July 15, 2024

Athens News

News in English from Greece

Mess with fire protection areas: less than 50% cleared of grass and debris


The government's law on fire protection of real estate has created serious problems in the country and especially for citizens, who will have to pay out of their own pockets with money they do not have, as well as with the removal of huge amounts of dead wood resulting from the cleanups.

Even half of the owners of the plots have not “cleaned up” their territory, and municipalities are not able to do this, and if they do, it is for very substantial money. Many of those who rushed to restore order on their plots were unable to remove dry grass and branches from them, which act as fuel in the event of a fire, and the services were unable to cope with it in time. Because cleaning requires… money, and a lot of it.

The closure of the Fili landfill for two days last week due to extreme heat has exacerbated the problem, especially for municipalities that do not have their own waste disposal systems (such as composting). The extension of the deadline until June 30 does not allow municipalities to intervene on their own initiative in the situation with private property until this time.

However, some municipalities have already begun to clean up the lands of those who show indifference, imposing appropriate fines on the owners. And this, of course, raises questions, since, according to the law, no fine can be imposed before June 30! According to the law, those who clean up will have to remove dead wood and dry grass either with the help of a private company or by contacting the relevant municipality for services to remove them for an appropriate fee, which is not small at all.

There are many who pile dead wood at night in neighboring areas and open areas where there are “informal” agreements with the municipality regarding waste collection. In a conversation with the Republic newspaper, the mayor of Vari-Voulia-Vouliagmeni and first vice-president of KEDE, Grigoris Constantellos, said that there are many who do not clean their plots, and in many cases those who clean throw dead wood either in a neighboring field or in places where there are no houses: “A very large amount of cut branches and dead grass has accumulated in the municipalities. For the last 15 days, our municipal crews have been walking evening routes and working two shifts on weekends to remove dead wood from the city as quickly as possible.”he emphasized.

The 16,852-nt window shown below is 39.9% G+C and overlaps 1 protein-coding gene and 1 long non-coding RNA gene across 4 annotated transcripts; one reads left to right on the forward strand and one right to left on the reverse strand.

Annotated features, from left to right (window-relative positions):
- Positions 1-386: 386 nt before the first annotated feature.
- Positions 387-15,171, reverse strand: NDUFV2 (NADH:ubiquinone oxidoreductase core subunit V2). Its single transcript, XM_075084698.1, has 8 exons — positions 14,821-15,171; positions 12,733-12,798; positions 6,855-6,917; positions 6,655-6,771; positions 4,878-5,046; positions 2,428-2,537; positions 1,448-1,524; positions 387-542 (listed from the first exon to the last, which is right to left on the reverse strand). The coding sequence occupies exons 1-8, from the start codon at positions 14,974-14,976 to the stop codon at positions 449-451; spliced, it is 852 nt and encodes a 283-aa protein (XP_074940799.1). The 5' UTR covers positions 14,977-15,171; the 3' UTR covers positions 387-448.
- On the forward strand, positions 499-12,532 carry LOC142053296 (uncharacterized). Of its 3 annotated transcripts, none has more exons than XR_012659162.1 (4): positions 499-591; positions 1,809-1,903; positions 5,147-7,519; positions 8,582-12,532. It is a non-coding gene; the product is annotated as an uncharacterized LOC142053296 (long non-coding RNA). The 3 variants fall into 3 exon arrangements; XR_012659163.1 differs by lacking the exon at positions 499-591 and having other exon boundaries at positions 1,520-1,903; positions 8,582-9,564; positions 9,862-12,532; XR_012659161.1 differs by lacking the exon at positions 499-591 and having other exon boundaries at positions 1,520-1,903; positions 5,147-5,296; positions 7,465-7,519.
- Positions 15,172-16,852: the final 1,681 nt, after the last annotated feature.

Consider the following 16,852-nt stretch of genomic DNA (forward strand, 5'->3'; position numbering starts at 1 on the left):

He noted that although the volume collected was three times more than this time last year, indicating that more people had mobilized, many owners had not yet responded.

“The issue is very confusing. We are looking for them through the Land Registry or TAP to inform them. But this is essentially a witch hunt,” the first vice-president of KEDE told us. He noted that the public funds received by the municipality for fire protection barely exceed 100,000 euros, while the total annual expenditure reaches 1,100,000 euros.

Konstantellos added that overall prevention planning is moving in the wrong direction because the focus has been on clearing land within cities when it should be focusing on clearing and thinning forests.

Kifissia Mayor Vassilis Xipolitas describes much the same picture, saying that many owners clean up their properties but don't bother removing dead trees, leaving them on sidewalks or other places. He also noted that municipal sites have been cleared, but private ones have not, with some of them being potential fire spots in urban areas. “We have cleared a total of 3,000 plots of land in the municipality. Our teams are already going to private areas and clearing them, fining the owners 400-500 euros. Soon end of June. If we don't get down to cleaning, July will come and the most fire-dangerous month is August, and we won't finish cleaning. We can't risk it”Mr. Xypolitas explained.

PS From a logical point of view, the law is correct and necessary. However, as often happens in Greece (and not only), “it was smooth on paper, but they forgot about the ravines,” its implementation turned out to be very difficult. And the fines imposed by the authorities for non-compliance with the law look like the authorities’ desire to siphon more money from property owners.

It is also no secret that the cost of clearing 1 hectare of dead wood in some areas has already exceeded 500 euros. And such work in municipalities (such as especially grain work) is under the personal control of the mayor or his inner circle. As a result, corruption flourishes, and property owners who, due to their financial condition, cannot pay for such work, become debtors to the state with the ensuing consequences…



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